This is on my bucket list.....
My husband told me about the the Poor Knights Islands many moons ago, since then I've been obsessed. During the warmer parts of the year the giant black stingrays gather in a crevasse by the hundreds. Because the crack in the cliff is very narrow the sonar of the hunters lurking in the waters bounce off the cliffs and they can't get in but be sure that patrolling outside are a vast number of sharks and Orcas.
Because of their incredible form and biodiversity, the Poor Knights Islands are a Marine Reserve and Nature Reserve 23km off the Tutukaka Coast in Northland. The water is known for its clarity - up to 30meters!!! and an abundance of sea life.
The Islands are the remains of a group of ancient volcanoes. Beneath the waves these volcanoes have been hollowed and shaped by the ocean into a web of caves, tunnels and cliffs which Jacques Cousteau rated as one of the top ten dives in the world.
From turbulent sunlit waters and kelp forest on the upper reaches of the tumbling giant ‘staircase’ to the dark waters of the islands’ many caves, the Poor Knights offer an extraordinary variety of underwater experiences.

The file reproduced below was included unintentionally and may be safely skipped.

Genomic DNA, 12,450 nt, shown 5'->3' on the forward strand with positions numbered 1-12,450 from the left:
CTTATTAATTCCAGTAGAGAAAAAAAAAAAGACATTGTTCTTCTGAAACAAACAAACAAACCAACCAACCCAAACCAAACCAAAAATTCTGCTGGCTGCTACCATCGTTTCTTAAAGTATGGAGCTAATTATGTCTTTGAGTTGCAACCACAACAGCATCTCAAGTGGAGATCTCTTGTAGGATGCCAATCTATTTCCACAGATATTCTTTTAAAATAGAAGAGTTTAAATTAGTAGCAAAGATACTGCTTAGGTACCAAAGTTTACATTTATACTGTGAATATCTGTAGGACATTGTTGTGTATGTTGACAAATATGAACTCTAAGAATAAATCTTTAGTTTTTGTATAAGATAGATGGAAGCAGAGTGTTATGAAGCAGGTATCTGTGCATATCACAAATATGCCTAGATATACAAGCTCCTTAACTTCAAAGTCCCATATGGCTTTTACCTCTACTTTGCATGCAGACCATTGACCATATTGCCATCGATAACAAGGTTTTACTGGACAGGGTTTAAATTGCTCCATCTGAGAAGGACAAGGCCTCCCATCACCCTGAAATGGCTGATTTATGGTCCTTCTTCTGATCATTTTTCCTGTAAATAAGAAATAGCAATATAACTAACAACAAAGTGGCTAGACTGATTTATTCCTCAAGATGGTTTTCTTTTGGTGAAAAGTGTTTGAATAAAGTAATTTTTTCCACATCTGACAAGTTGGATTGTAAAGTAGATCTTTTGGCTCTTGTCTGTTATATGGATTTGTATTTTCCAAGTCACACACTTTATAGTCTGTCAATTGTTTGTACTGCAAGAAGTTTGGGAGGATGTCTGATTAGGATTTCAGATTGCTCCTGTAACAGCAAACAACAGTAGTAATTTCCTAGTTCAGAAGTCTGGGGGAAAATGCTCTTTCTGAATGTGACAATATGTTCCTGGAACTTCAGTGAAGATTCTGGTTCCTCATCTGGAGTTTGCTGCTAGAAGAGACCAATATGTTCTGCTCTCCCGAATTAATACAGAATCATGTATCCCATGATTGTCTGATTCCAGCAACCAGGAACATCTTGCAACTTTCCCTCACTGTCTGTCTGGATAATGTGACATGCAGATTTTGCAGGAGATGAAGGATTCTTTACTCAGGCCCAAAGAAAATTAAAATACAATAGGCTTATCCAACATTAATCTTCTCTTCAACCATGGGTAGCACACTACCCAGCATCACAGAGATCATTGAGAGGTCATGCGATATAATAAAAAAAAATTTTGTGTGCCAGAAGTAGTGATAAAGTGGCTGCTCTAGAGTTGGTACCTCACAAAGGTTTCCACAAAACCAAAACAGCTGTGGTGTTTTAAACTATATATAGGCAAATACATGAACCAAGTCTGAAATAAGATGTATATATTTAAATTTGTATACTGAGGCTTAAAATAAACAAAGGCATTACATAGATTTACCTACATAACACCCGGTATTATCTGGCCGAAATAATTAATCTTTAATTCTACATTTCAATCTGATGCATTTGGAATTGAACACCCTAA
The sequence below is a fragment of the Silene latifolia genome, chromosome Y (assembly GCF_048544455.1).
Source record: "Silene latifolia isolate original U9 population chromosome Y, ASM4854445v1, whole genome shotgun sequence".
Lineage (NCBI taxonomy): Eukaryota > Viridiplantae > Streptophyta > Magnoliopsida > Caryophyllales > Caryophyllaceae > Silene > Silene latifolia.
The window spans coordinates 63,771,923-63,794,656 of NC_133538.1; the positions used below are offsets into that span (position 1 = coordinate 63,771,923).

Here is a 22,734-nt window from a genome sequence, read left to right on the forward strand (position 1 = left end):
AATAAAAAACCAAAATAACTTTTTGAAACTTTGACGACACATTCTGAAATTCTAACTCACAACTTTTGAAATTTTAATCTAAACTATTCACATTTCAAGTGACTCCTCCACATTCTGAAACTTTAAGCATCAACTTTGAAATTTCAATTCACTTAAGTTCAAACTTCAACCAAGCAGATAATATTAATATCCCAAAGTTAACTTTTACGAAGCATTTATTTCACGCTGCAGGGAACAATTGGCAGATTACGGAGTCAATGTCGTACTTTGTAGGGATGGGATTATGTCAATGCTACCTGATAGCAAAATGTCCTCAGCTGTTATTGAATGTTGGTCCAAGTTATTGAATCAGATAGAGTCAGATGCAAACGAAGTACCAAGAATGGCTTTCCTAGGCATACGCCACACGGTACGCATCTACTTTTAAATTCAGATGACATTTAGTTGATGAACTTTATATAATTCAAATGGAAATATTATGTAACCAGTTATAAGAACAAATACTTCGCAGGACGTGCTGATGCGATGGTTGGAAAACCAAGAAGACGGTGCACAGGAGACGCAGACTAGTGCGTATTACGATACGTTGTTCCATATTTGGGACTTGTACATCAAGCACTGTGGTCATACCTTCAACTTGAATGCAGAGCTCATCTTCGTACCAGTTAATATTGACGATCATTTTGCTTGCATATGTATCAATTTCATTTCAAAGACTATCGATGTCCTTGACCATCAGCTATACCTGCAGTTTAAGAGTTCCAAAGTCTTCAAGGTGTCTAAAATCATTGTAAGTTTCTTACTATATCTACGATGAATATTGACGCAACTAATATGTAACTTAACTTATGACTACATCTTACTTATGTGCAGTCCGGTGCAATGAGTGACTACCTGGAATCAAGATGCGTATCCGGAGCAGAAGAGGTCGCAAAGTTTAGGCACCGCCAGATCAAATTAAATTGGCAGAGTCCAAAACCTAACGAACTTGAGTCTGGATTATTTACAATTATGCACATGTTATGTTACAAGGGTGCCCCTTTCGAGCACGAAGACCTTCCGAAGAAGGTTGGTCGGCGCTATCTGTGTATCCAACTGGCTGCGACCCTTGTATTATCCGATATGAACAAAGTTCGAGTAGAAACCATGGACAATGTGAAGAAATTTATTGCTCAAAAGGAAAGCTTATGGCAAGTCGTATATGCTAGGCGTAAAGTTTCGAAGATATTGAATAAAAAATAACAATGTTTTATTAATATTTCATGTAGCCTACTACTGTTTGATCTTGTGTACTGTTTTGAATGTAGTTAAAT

Sponge gardens and gorgonian fields are inhabited by a multitude of fish, shellfish, urchins and anemones, with black coral found in deeper waters. The steep cliffs that fringe the islands plunge up to 100 m below sea level before reaching a sandy sea floor. The arches are some of the most interesting places to explore. A rich nutrient soup washes through them, which feeds the countless animals competing for space on the walls. Squadrons of stingrays cruise the waters of the archways during warmer months.